All of the kids (expect baby Wheel) used the program. Li worked in the primary section. Jo-Jo did the intermediate section. Ceesa worked in the middle school/high school component. I would set the videos up for the kids. Then provide the printed resources for them. With Li, I hung by him, helping him as needed. For Jo-Jo, I would get any lab materials she requested. Ceesa worked independently, only requiring my assistance for lab materials that she does not have access to herself (i.e. rubbing alcohol).

At the beginning of the week, we would watch a video set. Each video is a few minutes. We chose to watch an entire set of videos on a topic at once. This way the viewing time would be anywhere from 15 to 40 minutes.

Then a couple of days a week, we would use some of the activities, vocabulary pages, or lab sheets provided as a download. These would take about 30 minutes for each one we chose. The materials needed for this portion varied greatly depending on what was studied and what types of work was asked of the child. Some activities are simply pencil and paper. Printing the pages would be entirely up to you, but we found that we really wanted the directions and activities in front of us in physical form.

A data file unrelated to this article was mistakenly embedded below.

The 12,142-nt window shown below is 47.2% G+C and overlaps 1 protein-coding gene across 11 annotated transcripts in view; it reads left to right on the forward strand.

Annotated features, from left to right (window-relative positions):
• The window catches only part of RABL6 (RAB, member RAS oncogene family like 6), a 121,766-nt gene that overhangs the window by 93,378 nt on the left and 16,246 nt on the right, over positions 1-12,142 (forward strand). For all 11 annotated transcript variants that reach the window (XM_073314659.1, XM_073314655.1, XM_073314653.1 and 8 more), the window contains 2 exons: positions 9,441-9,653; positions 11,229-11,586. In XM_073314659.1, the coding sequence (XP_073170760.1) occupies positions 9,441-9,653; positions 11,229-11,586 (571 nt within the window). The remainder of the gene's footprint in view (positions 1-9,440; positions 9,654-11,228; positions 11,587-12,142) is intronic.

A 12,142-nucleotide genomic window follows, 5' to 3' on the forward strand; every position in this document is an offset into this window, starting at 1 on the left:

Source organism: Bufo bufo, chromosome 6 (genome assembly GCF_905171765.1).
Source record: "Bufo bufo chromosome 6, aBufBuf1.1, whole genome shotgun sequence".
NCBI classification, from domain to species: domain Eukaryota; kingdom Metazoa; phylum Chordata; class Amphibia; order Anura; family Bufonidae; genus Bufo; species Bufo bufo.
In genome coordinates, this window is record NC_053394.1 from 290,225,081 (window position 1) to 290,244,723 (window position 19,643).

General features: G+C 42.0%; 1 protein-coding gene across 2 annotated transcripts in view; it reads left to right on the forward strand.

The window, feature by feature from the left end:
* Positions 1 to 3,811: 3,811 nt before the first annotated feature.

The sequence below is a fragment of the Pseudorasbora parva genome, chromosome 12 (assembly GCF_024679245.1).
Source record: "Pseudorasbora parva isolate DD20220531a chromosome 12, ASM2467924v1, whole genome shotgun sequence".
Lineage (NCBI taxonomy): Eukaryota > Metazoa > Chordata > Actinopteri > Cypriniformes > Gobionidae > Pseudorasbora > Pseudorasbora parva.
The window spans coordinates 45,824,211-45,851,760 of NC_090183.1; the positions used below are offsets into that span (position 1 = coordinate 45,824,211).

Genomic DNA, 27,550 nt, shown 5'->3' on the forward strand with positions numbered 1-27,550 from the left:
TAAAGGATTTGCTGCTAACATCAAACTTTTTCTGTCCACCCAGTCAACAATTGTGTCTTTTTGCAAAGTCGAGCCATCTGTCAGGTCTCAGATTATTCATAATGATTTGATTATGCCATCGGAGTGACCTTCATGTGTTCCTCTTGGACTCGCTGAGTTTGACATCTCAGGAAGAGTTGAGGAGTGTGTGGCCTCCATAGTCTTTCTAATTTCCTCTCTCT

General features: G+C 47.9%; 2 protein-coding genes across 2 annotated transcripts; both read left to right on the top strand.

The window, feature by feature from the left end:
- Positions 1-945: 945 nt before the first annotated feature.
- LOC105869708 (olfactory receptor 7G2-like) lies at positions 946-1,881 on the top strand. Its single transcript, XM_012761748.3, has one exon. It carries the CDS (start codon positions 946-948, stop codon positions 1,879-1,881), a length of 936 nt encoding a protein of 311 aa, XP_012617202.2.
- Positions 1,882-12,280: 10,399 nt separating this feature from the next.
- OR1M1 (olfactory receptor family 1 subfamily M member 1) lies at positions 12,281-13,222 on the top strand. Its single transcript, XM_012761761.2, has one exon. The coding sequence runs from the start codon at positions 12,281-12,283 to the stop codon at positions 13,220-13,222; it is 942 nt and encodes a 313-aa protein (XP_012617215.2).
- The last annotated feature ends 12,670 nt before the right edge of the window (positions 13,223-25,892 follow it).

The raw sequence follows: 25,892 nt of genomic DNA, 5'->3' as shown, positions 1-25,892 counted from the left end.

What Should I Wear Today? worksheet, accompanies the video Winter.

Li matching clothes to boy for winter weather.

Example Vocabulary Worksheet from Weather Around us.

Jo-Jo's experiment with lab page Model of a Front based on video Weather on the Move.

Important to Know
Digital Science Online uses an evolutionary model, so be especially alert to the video sections on origins and fossils.

There is a section that deals with reproduction and development. It does not explain the actual act, but instead diagrams the internal processes.

Due to this content, I would recommend parents both watch chosen videos ahead or read the scripts located in the teacher section and stick around while your children are watching the videos so a video you may not want your child to view doesn't accidentally play.

Li working on What Should I Wear Today? after watching the primary Winter video.

Trouble Shooting
I found that sometimes I would be unable to log in or would be on it and then I would no longer have access to the page. By simply deleting my history, I was able to log in again and resume my work.